A transistor amplifies current because the collector current is equal to the base current multiplied by the current gain, b. The base current in a transistor is very small compared to the collector and emitter currents. Because of this, the collector current is approximately equal to the emitter current.
With this in mind, let’s look at the circuit in Figure. An ac voltage, Vs, is superimposed on the dc bias voltage VBB by capacitive coupling as shown. The dc bias voltage VCC is connected to the collector through the collector resistor, RC.
Fig : Basic transistor amplifier circuit with ac source voltage Vs and dc bias voltage VBB superimposed.
The ac input voltage produces an ac base current, which results in a much larger ac collector current. The ac collector current produces an ac voltage across RC, thus producing an amplified, but inverted, reproduction of the ac input voltage in the active region of operation, as illustrated in Above Figure.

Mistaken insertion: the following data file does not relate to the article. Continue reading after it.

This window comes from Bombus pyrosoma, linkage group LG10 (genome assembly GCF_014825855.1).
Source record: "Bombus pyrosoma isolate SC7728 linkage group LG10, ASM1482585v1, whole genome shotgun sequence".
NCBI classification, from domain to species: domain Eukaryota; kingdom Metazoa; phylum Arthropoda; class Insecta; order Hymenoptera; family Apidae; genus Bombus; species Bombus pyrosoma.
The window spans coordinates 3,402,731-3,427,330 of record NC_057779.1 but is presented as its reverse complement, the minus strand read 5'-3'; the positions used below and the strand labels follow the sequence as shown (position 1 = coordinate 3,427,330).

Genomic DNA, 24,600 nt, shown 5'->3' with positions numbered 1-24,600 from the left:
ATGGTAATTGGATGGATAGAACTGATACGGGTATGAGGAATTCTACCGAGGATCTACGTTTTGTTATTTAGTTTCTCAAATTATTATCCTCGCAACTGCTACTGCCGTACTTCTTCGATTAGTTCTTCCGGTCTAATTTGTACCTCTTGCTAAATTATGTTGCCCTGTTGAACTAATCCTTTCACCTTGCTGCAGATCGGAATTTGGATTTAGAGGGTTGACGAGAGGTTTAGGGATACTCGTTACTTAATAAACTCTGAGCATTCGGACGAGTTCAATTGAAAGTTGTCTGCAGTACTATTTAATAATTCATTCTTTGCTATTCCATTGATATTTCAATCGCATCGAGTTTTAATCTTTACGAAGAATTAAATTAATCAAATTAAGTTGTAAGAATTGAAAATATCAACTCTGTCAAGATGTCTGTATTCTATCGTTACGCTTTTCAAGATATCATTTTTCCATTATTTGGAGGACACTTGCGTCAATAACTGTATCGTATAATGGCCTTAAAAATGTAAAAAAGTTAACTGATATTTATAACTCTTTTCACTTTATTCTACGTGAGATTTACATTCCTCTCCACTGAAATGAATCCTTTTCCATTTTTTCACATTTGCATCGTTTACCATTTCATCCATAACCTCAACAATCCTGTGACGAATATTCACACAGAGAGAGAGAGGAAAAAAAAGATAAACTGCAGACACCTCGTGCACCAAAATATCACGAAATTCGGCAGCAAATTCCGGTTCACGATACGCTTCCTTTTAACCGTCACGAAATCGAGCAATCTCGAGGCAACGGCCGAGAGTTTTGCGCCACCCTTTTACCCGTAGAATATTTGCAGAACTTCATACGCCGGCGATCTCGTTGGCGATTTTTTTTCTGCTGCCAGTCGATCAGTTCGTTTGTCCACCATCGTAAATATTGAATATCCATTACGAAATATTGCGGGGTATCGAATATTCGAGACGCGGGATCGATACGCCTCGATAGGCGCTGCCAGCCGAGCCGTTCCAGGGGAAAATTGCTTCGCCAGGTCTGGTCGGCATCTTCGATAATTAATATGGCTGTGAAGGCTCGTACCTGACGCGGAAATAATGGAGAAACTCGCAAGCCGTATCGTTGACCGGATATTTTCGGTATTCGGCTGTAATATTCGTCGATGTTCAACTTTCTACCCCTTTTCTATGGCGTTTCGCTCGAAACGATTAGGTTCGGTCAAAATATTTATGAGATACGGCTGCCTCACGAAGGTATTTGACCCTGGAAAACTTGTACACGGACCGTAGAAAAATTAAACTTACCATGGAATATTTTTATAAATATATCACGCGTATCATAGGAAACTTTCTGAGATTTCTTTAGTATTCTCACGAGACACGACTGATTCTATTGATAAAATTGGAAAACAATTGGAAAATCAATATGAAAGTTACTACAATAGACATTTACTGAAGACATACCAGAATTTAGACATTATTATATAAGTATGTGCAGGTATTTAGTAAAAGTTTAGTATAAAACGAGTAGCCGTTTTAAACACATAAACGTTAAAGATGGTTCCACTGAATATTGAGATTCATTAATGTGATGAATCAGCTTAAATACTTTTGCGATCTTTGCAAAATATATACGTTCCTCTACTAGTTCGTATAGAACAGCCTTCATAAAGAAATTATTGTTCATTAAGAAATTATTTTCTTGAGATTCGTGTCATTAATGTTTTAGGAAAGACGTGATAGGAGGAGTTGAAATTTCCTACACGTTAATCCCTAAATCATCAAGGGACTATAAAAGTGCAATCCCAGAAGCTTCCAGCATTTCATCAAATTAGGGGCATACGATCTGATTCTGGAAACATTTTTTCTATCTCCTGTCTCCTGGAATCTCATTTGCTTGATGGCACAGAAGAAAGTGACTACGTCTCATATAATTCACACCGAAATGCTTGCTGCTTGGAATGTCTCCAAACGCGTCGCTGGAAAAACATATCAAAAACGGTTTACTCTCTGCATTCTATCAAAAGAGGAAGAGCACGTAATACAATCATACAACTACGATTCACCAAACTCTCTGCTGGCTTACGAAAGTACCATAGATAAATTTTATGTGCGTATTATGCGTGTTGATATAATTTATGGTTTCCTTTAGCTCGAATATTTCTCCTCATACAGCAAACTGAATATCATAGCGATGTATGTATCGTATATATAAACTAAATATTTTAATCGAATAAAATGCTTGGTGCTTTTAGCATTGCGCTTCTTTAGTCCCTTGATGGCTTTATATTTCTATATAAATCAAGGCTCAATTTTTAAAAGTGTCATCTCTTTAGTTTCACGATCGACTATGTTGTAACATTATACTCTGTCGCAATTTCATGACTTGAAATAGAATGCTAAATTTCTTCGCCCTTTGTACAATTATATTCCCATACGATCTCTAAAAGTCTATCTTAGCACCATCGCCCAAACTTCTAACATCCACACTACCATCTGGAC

The forward-biased base-emitter junction presents a very low resistance to the ac signal. This internal ac emitter resistance is designated re in Figure and appears in series with RB. The ac base voltage is
Vb = Ie.re
The ac collector voltage, Vc, equals the ac voltage drop across RC.
Vc = IcRC
Since Ic = Ie, the ac collector voltage is
Vc = IeRC
Vb can be considered the transistor ac input voltage where Vb = Vs – IbRB. Vc can be considered the transistor ac output voltage. Since voltage gain is defined as the ratio of the output voltage to the input voltage, the ratio of Vc to Vb is the ac voltage gain, Av, of the transistor.
Av = Vc / Vb
Substituting IeRC for Vc and Ie.re for Vb yields
The above Equation shows that the transistor in Above Figure provides amplification in the form of voltage gain, which is dependent on the values of RC and re.
Since RC is always considerably larger in value than re , the output voltage for this configuration is greater than the input voltage.